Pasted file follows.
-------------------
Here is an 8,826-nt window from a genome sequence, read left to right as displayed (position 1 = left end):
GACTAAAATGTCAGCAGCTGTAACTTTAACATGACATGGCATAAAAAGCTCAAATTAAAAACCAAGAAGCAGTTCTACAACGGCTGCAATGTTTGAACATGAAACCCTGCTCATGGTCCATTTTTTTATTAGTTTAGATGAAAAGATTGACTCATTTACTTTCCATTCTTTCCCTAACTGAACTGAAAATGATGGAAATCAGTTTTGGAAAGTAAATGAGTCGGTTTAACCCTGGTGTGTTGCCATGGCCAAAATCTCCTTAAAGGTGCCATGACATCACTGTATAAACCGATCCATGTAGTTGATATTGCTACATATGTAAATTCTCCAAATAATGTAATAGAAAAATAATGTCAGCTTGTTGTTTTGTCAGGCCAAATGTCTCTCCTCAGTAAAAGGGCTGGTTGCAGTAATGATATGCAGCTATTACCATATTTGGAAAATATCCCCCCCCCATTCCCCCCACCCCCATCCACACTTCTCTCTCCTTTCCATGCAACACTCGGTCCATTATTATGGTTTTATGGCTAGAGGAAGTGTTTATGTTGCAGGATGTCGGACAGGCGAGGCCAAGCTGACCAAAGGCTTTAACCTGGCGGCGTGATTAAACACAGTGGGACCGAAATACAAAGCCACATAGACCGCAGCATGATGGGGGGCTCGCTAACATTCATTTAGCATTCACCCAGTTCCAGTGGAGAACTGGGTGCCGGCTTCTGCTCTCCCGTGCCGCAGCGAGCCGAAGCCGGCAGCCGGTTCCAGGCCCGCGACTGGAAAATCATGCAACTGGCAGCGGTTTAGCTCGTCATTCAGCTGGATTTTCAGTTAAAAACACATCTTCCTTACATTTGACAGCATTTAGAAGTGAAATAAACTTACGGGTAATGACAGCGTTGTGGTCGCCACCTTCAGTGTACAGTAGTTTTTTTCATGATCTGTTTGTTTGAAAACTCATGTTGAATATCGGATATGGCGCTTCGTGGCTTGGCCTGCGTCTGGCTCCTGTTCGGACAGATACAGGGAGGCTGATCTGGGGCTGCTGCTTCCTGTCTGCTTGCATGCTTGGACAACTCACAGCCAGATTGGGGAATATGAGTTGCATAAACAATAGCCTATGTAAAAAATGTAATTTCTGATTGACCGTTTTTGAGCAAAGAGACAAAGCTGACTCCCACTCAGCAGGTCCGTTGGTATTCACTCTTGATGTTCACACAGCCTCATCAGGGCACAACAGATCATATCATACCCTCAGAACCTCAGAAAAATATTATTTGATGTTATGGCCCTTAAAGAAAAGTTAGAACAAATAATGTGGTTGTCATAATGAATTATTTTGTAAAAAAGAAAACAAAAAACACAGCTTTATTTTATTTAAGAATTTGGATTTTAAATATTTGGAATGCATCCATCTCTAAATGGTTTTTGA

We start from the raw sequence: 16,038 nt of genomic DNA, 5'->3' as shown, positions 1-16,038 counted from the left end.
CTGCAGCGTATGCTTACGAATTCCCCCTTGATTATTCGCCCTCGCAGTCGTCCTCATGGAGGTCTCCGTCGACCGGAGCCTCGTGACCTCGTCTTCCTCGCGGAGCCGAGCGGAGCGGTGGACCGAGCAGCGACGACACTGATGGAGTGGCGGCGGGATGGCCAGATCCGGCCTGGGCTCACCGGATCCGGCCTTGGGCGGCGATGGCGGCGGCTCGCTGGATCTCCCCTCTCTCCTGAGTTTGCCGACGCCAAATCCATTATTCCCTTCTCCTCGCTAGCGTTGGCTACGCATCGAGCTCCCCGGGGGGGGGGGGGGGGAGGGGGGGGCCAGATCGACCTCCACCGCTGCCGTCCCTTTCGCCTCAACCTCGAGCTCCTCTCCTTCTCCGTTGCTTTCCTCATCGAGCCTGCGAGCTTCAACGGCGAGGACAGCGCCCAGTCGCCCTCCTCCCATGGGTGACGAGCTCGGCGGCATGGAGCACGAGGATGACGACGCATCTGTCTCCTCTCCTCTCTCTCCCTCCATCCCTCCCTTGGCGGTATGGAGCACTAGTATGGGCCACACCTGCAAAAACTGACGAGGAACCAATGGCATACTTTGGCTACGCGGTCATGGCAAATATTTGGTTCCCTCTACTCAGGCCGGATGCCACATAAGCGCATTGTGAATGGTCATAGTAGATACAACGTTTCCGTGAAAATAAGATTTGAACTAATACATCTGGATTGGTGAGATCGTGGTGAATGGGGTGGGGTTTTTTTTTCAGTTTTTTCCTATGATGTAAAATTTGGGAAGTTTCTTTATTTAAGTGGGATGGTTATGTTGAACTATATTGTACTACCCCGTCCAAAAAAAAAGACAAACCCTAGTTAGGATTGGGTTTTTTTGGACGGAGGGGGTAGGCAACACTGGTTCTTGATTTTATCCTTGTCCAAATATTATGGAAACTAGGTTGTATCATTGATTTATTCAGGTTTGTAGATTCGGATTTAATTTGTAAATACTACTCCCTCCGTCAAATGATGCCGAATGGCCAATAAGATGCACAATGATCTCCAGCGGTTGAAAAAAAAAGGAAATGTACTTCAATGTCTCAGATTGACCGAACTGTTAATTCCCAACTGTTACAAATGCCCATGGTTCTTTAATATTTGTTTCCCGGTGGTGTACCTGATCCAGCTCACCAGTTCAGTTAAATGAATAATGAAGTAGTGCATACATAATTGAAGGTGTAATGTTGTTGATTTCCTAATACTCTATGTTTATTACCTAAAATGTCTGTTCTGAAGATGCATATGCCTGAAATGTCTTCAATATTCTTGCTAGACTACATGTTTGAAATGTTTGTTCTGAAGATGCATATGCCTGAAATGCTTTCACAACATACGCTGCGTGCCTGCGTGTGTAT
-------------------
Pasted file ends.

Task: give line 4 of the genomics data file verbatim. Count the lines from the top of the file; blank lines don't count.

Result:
CTGCAGCGTATGCTTACGAATTCCCCCTTGATTATTCGCCCTCGCAGTCGTCCTCATGGAGGTCTCCGTCGACCGGAGCCTCGTGACCTCGTCTTCCTCGCGGAGCCGAGCGGAGCGGTGGACCGAGCAGCGACGACACTGATGGAGTGGCGGCGGGATGGCCAGATCCGGCCTGGGCTCACCGGATCCGGCCTTGGGCGGCGATGGCGGCGGCTCGCTGGATCTCCCCTCTCTCCTGAGTTTGCCGACGCCAAATCCATTATTCCCTTCTCCTCGCTAGCGTTGGCTACGCATCGAGCTCCCCGGGGGGGGGGGGGGGGAGGGGGGGGCCAGATCGACCTCCACCGCTGCCGTCCCTTTCGCCTCAACCTCGAGCTCCTCTCCTTCTCCGTTGCTTTCCTCATCGAGCCTGCGAGCTTCAACGGCGAGGACAGCGCCCAGTCGCCCTCCTCCCATGGGTGACGAGCTCGGCGGCATGGAGCACGAGGATGACGACGCATCTGTCTCCTCTCCTCTCTCTCCCTCCATCCCTCCCTTGGCGGTATGGAGCACTAGTATGGGCCACACCTGCAAAAACTGACGAGGAACCAATGGCATACTTTGGCTACGCGGTCATGGCAAATATTTGGTTCCCTCTACTCAGGCCGGATGCCACATAAGCGCATTGTGAATGGTCATAGTAGATACAACGTTTCCGTGAAAATAAGATTTGAACTAATACATCTGGATTGGTGAGATCGTGGTGAATGGGGTGGGGTTTTTTTTTCAGTTTTTTCCTATGATGTAAAATTTGGGAAGTTTCTTTATTTAAGTGGGATGGTTATGTTGAACTATATTGTACTACCCCGTCCAAAAAAAAAGACAAACCCTAGTTAGGATTGGGTTTTTTTGGACGGAGGGGGTAGGCAACACTGGTTCTTGATTTTATCCTTGTCCAAATATTATGGAAACTAGGTTGTATCATTGATTTATTCAGGTTTGTAGATTCGGATTTAATTTGTAAATACTACTCCCTCCGTCAAATGATGCCGAATGGCCAATAAGATGCACAATGATCTCCAGCGGTTGAAAAAAAAAGGAAATGTACTTCAATGTCTCAGATTGACCGAACTGTTAATTCCCAACTGTTACAAATGCCCATGGTTCTTTAATATTTGTTTCCCGGTGGTGTACCTGATCCAGCTCACCAGTTCAGTTAAATGAATAATGAAGTAGTGCATACATAATTGAAGGTGTAATGTTGTTGATTTCCTAATACTCTATGTTTATTACCTAAAATGTCTGTTCTGAAGATGCATATGCCTGAAATGTCTTCAATATTCTTGCTAGACTACATGTTTGAAATGTTTGTTCTGAAGATGCATATGCCTGAAATGCTTTCACAACATACGCTGCGTGCCTGCGTGTGTAT